- Be sure to record notes to document the reference check.
Use the following guidelines when you are conducting all telephone reference checks, whether the candidate is a campus employee or an outside applicant:
- Introduce yourself and state the purpose of your call.
- Confirm that it is a convenient time to talk.
- Briefly describe the position for which the applicant has applied.
- Confirm the relationship between the person giving the reference and the applicant.
- Verify basic data such as job title, duties, salary, and dates of employment.
- Ask the same questions about all applicants.
- Consider the source. Remember that the information is limited by the perception of the person giving it. If you receive negative information about an applicant, weigh it with data from other references before using it to make a decision.
- What was the nature and length of your relationship with the candidate?
- How long have you known, worked with or supervised this individual?
- What were the candidate’s beginning and ending employment dates?
- Why did he or she leave the position? (If relevant.)
- Describe the candidate's main job responsibilities?
- How would you describe this person’s attendance and reliability?
- When you think of the candidate, how would you characterize him or her overall?
- What would you say are their major strengths? Areas to improve?
- In stressful situations, describe how the candidate reacted. Be specific.
- Additionally, how does this person handle difficult people? What is their conflict resolution protocol?
- From your observation, has the candidate mainly been in the role of an implementer or initiator of projects and proposals?
- How independently does the candidate work as opposed to checking in with stakeholders and supervisor?
- What are the candidate’s key accomplishments or impact on the organization?
- Does the candidate always conduct his/her dealings with others in a tactful manner? Explain.
- What are the candidate’s key accomplishments or impact on the organization?
- How would you describe this person’s technical skills?
- Describe the quality of this candidate’s written and verbal communication skills?
- How would you describe this person’s ability to meet deadlines?
- In what ways is this person a team player?
- How well did this person get along with management and peers?
- How would you describe this candidate’s attitude toward work?
- How would you describe the candidate’s overall performance?
Optional questions to ask of managers or executives
- How many people did this person directly supervise and for how long?
- Provide examples in which this person had to make sound and timely decisions. What were the results?
- How would you describe this candidate’s leadership, managerial, or supervisory skills?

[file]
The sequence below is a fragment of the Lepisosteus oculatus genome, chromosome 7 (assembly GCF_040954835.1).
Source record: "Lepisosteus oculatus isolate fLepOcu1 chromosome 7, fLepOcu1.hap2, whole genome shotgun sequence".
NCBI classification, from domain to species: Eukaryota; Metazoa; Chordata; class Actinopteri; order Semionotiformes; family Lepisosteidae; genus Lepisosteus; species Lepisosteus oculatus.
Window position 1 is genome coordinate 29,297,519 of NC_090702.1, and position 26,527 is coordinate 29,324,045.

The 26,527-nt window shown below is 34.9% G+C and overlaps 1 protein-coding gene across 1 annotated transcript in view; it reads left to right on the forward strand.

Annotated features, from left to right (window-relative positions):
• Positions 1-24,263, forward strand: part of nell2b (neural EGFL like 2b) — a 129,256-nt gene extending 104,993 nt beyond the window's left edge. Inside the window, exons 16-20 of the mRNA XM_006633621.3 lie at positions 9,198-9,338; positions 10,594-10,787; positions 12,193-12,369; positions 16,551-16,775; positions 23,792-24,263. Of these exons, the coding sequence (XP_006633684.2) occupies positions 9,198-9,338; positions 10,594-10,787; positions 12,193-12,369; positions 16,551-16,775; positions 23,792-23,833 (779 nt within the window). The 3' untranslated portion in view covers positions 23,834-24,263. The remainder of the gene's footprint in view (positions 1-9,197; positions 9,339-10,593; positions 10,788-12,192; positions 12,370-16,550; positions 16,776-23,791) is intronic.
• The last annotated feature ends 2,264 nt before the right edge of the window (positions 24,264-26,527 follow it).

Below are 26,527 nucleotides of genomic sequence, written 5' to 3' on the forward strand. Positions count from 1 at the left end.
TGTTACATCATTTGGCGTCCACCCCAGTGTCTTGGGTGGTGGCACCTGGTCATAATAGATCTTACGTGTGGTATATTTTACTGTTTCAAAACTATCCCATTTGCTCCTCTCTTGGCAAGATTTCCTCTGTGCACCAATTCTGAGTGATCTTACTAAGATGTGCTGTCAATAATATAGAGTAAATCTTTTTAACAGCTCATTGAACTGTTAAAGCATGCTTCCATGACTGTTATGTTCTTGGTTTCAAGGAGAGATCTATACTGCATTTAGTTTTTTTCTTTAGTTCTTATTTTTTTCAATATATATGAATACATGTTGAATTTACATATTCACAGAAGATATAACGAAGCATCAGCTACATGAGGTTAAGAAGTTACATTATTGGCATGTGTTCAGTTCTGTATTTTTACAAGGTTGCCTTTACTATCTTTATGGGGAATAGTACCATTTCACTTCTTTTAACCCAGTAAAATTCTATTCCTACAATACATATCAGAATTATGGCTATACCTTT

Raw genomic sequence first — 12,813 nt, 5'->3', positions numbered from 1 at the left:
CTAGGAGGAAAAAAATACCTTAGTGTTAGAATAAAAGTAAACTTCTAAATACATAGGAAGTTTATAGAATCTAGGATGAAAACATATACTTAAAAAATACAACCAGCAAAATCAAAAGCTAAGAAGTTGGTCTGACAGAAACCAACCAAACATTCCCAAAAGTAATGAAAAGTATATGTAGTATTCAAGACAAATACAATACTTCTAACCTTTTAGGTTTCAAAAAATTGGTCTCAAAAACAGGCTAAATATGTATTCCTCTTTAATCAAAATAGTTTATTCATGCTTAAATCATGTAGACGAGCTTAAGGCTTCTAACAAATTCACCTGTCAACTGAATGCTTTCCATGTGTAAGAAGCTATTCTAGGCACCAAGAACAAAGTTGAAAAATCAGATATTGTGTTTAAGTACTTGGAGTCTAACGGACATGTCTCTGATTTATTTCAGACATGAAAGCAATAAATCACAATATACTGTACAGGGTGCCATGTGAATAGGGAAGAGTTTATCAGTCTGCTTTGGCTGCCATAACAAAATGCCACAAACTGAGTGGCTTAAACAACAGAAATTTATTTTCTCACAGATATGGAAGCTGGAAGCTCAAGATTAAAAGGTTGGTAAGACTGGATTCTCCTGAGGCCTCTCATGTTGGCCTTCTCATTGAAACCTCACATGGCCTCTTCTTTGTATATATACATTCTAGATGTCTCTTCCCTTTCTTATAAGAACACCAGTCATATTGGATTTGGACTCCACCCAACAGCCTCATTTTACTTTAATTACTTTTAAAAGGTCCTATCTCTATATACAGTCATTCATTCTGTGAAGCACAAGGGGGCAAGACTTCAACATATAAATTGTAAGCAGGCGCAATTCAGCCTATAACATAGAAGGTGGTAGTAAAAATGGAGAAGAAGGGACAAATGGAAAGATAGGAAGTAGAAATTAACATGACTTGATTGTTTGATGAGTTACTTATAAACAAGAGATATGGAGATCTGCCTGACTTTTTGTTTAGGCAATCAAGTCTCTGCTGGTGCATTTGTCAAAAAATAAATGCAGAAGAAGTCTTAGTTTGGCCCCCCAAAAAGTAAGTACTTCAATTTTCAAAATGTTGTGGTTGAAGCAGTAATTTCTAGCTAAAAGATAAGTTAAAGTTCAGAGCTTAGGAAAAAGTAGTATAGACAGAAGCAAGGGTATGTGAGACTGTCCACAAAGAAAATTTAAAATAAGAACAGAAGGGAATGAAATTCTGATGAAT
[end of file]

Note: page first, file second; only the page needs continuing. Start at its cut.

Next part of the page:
- Did this person plan and administer a budget? If so, what was the size, and how did this person manage it?
- How would you describe his or her ability to plan and execute short and long term goals?
- Please describe his/her political acumen and ability to work with senior leadership?
- How would you describe his or her ability to manage up within the organization?
- How was he/she perceived by subordinates? Peers?
- Can you describe his or her involvement in attracting/hiring/retaining and developing top talent?
- Please describe an example of his or her ability to lead a team through a project or major initiative. What challenges did they face
- What impact has he or she had on the organization? In his or her department?
- What kind of legacy is this person leaving?
- What are his or her biggest accomplishments or key contributions to the organization?
- How does he or she compare with other managers or executives in similar position in your organization or comparable organizations?
- Would you describe this candidate as a visionary? Please provide examples.
- What involvement has he or she had in contributing to the strategic plan of the organization?
- How has he/she demonstrated his or her strategic thinking ability? Please provide examples.
- How would you summarize the candidate as a candidate for this position?
- Is there an experience that you have had with the candidate that is particularly memorable to you?
- What area of development would you encourage the candidate focus on?
- If you were going to provide advice on how to best guide this person what would it be?
- Would you rehire or want to work with this individual again? If no, then why?
- Is there anyone else you could recommend as a reference who might have seen him/her from a different angle?
- Is there anything else about the candidate that you think it’s important for us to know before moving forward in the process?
- Thank you so much for your help and insight. Do you mind if I contact you again in case I have additional questions?